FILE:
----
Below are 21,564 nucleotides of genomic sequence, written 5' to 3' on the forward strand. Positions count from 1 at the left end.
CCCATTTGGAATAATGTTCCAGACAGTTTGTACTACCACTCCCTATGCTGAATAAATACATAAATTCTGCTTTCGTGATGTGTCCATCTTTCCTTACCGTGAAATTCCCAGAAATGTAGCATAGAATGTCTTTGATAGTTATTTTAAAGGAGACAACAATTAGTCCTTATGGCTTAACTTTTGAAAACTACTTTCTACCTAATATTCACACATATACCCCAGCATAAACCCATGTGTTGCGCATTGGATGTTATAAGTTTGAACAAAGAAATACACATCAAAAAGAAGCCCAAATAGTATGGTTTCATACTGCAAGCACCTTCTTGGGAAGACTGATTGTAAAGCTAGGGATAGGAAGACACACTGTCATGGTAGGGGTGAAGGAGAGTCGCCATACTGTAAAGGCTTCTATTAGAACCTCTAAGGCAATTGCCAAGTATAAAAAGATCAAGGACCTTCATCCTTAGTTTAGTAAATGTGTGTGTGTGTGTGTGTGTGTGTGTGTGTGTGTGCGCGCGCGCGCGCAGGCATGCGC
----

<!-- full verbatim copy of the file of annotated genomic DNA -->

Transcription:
Below are 21,564 nucleotides of genomic sequence, written 5' to 3' on the forward strand. Positions count from 1 at the left end.
CCCATTTGGAATAATGTTCCAGACAGTTTGTACTACCACTCCCTATGCTGAATAAATACATAAATTCTGCTTTCGTGATGTGTCCATCTTTCCTTACCGTGAAATTCCCAGAAATGTAGCATAGAATGTCTTTGATAGTTATTTTAAAGGAGACAACAATTAGTCCTTATGGCTTAACTTTTGAAAACTACTTTCTACCTAATATTCACACATATACCCCAGCATAAACCCATGTGTTGCGCATTGGATGTTATAAGTTTGAACAAAGAAATACACATCAAAAAGAAGCCCAAATAGTATGGTTTCATACTGCAAGCACCTTCTTGGGAAGACTGATTGTAAAGCTAGGGATAGGAAGACACACTGTCATGGTAGGGGTGAAGGAGAGTCGCCATACTGTAAAGGCTTCTATTAGAACCTCTAAGGCAATTGCCAAGTATAAAAAGATCAAGGACCTTCATCCTTAGTTTAGTAAATGTGTGTGTGTGTGTGTGTGTGTGTGTGTGTGTGTGCGCGCGCGCGCGCAGGCATGCGC